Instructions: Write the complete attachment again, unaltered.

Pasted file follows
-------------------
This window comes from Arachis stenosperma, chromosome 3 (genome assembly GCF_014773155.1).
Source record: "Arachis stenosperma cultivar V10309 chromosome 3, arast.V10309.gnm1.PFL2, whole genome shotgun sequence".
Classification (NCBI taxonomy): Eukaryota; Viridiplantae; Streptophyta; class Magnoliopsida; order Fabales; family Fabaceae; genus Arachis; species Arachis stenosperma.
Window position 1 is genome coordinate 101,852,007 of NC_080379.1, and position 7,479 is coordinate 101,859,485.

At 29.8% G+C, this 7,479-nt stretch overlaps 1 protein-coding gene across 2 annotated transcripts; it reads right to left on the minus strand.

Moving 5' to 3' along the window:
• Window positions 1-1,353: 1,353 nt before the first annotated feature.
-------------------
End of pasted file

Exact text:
This window comes from Arachis stenosperma, chromosome 3 (genome assembly GCF_014773155.1).
Source record: "Arachis stenosperma cultivar V10309 chromosome 3, arast.V10309.gnm1.PFL2, whole genome shotgun sequence".
Classification (NCBI taxonomy): Eukaryota; Viridiplantae; Streptophyta; class Magnoliopsida; order Fabales; family Fabaceae; genus Arachis; species Arachis stenosperma.
Window position 1 is genome coordinate 101,852,007 of NC_080379.1, and position 7,479 is coordinate 101,859,485.

At 29.8% G+C, this 7,479-nt stretch overlaps 1 protein-coding gene across 2 annotated transcripts; it reads right to left on the minus strand.

Moving 5' to 3' along the window:
• Window positions 1-1,353: 1,353 nt before the first annotated feature.